Dana Gavanski – ‘When It Comes’ album review

Dana Gavanski When It Comes album review

‘When It Comes’ finds Canadian-Serbian artist Dana Gavanski splicing her love of music from the 1950s to the ’70s with mythology and trying to find herself: ‘In many ways, this record feels like it is my first. When I could use my voice, I had to focus so there is an urgency and greater emotional trajectory than before… it’s very connected to vocal presence, which extended into an existential questioning of my connection to music. It felt like a battle at times, which I frequently lost.’

The record opens with some Ben Folds-esque piano on ‘I Kiss the Night’ before morphing into a lullaby sound with advice to go to sleep, no matter how hard things get and how disruptive your mind can be: ‘I built a fortress in my mind. Take away the thoughts.’ This is followed by the avant-garde pop stylings of ‘Bend Away & Fall’, which has a sinister carnival edge, and the beautifully layered break-up song ‘Letting Go’ – a piece that finds Dana glad to find solitude but also stressing the fact that ‘I need your love’.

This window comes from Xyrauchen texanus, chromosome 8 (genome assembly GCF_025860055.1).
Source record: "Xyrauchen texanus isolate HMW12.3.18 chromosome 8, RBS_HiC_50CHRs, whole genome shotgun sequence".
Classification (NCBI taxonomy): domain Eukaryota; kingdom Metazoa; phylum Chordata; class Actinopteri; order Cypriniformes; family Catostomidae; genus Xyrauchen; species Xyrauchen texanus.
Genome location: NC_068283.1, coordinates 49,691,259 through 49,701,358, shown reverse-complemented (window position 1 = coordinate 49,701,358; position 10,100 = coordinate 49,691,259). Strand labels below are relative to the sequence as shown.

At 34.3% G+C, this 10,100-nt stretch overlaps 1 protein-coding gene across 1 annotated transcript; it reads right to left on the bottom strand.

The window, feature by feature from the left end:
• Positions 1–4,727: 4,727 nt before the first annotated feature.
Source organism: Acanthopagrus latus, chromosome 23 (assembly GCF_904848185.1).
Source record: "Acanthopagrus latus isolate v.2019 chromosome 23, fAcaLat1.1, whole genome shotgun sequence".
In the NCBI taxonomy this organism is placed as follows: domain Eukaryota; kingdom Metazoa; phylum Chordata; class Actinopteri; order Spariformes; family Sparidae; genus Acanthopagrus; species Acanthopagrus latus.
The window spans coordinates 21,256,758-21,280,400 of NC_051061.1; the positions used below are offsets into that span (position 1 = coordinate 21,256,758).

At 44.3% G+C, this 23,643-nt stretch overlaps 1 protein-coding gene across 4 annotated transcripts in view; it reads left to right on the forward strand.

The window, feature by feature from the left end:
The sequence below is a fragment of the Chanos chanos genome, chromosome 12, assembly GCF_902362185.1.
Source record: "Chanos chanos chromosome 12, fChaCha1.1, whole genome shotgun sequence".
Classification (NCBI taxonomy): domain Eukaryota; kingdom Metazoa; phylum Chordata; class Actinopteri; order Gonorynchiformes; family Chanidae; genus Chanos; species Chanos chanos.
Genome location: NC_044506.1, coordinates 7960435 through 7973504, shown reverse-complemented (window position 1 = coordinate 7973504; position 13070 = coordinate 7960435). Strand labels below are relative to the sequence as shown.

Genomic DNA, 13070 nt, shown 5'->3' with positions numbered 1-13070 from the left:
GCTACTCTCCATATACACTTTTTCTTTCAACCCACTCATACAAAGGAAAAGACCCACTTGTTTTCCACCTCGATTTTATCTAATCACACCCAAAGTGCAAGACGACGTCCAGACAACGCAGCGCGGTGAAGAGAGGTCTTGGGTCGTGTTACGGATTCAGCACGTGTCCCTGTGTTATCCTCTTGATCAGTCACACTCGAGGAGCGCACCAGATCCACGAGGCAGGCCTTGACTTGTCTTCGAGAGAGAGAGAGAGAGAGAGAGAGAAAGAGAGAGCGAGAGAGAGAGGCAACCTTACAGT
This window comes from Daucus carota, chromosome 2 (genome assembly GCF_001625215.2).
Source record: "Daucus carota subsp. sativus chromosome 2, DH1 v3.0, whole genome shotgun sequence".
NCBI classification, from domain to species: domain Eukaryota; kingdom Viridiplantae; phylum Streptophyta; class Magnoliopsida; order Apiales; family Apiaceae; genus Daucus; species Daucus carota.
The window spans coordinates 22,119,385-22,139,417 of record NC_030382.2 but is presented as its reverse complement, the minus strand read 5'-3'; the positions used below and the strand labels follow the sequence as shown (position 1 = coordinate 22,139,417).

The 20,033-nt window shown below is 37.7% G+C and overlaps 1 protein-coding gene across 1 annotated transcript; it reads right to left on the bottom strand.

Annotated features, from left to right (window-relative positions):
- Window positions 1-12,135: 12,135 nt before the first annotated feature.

‘The Day Unfolds’ has a stop-start opening with playful melodies and a gentle jazz-infused freakout towards the end while ‘Indigo Highway’ feels somewhat akin to Kraftwerk going chamber pop with personal lyrics: ‘I think I found my way home’. ‘Lisa’ is a sparse and slowed-down 6 and a half minutes that gives Dana the chance to show offer her vocal range – that falsetto towards the end gets you right in the feels – as she ponders ‘Chasing after days’ and asks ‘What can I offer you?’, while ‘The Reaper’ is more in the art pop space with moments reminiscent of Tom Tom Club before taking an abstract turn into a string-led alt-folk space – which long-term listeners will know harks back to Dana’s roots.

The record finishes in fittingly evocative and emotional style on ‘Knowing to Trust’, a song which confirms ‘When It Comes’ as an album you’ll come back to over and over again.

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